Arbery, 25, was jogging in a neighborhood outside Brunswick, Georgia, on February 23 when he was chased down by a former police officer and his son who were armed, authorities said. Arbery was shot after struggling with the son over his shotgun, according to a Glynn County Police report. The former officer later told officers that he thought Arbery looked like a suspect in a series of nearby break-ins, the report said.
Jason Vaughn was Arbery's high school football coach. Now, he is asking supporters to honor Arbery by going for a run of 2.23 miles, representing the date of his death on Friday, which would have been his birthday. He asks that runners document their run and post it to social media under the hashtag #IRunWithMaud.
Ahmaud Arbery shooting: Gregory McMichael, Travis McMichael arrested for murder of Georgia jogger caught on video
"With COVID-19 of course, we can't have a demonstration where we all come together," Vaughn said, adding that this demonstration is the best way to unite in his honor. "Any runner can identify with Maud, a guy who may have had a bad day, but he can go out there and hit the pavement and go jog."
The last time Vaughn saw Arbery was when they crossed paths while on a run. Vaughn said he wanted to catch up to Arbery and joke around with him, but Arbery pushed himself hard and he couldn't reach him.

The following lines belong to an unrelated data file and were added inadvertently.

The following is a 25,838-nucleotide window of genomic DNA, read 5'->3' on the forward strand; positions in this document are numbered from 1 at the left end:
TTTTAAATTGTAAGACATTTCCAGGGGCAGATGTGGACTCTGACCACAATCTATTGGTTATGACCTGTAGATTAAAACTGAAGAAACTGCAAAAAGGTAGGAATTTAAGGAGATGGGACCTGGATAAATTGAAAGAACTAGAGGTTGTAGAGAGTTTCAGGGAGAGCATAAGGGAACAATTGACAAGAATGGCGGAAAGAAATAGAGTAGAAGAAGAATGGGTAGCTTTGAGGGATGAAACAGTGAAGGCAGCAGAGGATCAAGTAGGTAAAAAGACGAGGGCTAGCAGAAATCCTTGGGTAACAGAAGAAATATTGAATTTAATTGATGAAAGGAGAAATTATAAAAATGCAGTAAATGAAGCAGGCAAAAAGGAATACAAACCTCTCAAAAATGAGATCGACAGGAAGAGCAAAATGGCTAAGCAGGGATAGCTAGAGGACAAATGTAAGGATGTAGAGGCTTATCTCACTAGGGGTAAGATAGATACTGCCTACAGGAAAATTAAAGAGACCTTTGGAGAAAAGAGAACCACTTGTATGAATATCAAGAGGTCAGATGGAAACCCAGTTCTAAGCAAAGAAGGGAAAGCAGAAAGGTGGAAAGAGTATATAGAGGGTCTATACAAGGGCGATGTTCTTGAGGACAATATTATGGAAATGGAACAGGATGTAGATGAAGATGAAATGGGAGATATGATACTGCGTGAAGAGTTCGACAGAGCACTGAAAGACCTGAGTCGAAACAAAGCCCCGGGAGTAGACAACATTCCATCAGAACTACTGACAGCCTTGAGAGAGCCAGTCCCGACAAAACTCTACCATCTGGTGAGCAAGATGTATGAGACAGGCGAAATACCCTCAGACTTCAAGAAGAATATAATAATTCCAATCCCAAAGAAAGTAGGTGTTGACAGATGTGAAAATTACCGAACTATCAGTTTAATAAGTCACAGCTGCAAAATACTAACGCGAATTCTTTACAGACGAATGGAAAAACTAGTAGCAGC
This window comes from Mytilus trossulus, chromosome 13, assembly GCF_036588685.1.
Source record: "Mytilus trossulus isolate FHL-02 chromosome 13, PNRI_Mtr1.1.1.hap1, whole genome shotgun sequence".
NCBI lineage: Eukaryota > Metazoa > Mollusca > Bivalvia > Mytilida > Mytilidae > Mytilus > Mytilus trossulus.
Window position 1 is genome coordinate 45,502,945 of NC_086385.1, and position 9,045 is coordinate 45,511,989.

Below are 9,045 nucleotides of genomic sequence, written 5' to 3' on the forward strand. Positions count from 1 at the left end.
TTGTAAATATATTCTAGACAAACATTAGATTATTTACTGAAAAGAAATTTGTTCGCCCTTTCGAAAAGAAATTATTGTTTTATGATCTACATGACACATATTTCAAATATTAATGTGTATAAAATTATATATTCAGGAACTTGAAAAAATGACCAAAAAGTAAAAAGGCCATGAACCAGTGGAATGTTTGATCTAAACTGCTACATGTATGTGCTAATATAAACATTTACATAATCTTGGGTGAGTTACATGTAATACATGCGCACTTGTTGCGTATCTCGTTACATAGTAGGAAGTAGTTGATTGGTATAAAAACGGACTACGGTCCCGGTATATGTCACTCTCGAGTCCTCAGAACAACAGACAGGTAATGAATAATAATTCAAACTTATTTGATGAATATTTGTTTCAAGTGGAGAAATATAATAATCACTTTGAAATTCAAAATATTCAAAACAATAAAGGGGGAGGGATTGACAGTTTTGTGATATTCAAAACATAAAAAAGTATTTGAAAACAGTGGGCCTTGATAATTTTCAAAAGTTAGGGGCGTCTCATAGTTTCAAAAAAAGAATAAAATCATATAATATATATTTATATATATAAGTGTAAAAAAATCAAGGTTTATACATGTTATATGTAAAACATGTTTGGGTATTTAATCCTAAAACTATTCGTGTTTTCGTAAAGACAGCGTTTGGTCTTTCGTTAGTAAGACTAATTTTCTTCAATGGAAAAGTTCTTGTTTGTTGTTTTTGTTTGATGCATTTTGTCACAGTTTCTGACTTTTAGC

"I'm going to keep going just like he was going last time I saw him," Vaughn said.
'We will do justice'
Arbery's mother, Wanda Cooper told CNN on Sunday that she never worried about her son going out jogging because she said he wasn't bothering anyone.
On February 23, Gregory McMichael and his son Travis chased Arbery down, McMichael told police. Travis and Arbery struggled over Travis' shotgun, and two shots were fired before Arbery fell to the street, according to a Glynn County Police report.
McMichael later told officers he though Arbery looked like a person suspected in a recent series of break-ins, the report said.
CNN's attempts to reach the McMichaels were unsuccessful.
Atlantic Judicial Circuit District Attorney Tom Durden formally requested Tuesday night that the Georgia Bureau of Investigation investigate Arbery's death.
"Our goal in every investigation is to seek the truth, and that's exactly what we intend on doing in this matter," GBI Director Vic Reynolds said in a video statement Wednesday. "This investigation must be done correctly, and therefore I must ask for a little of your patience. I'm confident that we will do justice in this matter."
While authorities investigate, public figures are calling out the injustice they see in the case.
NBA superstar LeBron James tweeted his support of Arbery Wednesday night.
"We're literally hunted EVERYDAY/EVERYTIME we step foot outside the comfort of our homes!" James tweeted. "I'm sorry Ahmaud(Rest In Paradise) and my prayers and blessings sent to the..... heavens above to your family!!"
Speaking to MSNBC Wednesday, Georgia politician Stacey Abrams said that she supports an immediate investigation.
"It looks like vigilante behavior that should be charged and criminalized. And it looks like the Arbery family has been dealt a very sore hand of injustice," Abrams said.
Durden wrote in a news release obtained by CNN on Tuesday that he expects to present the case to the next available grand jury in Glynn County to consider whether charges are merited for those involved in Arbery's death.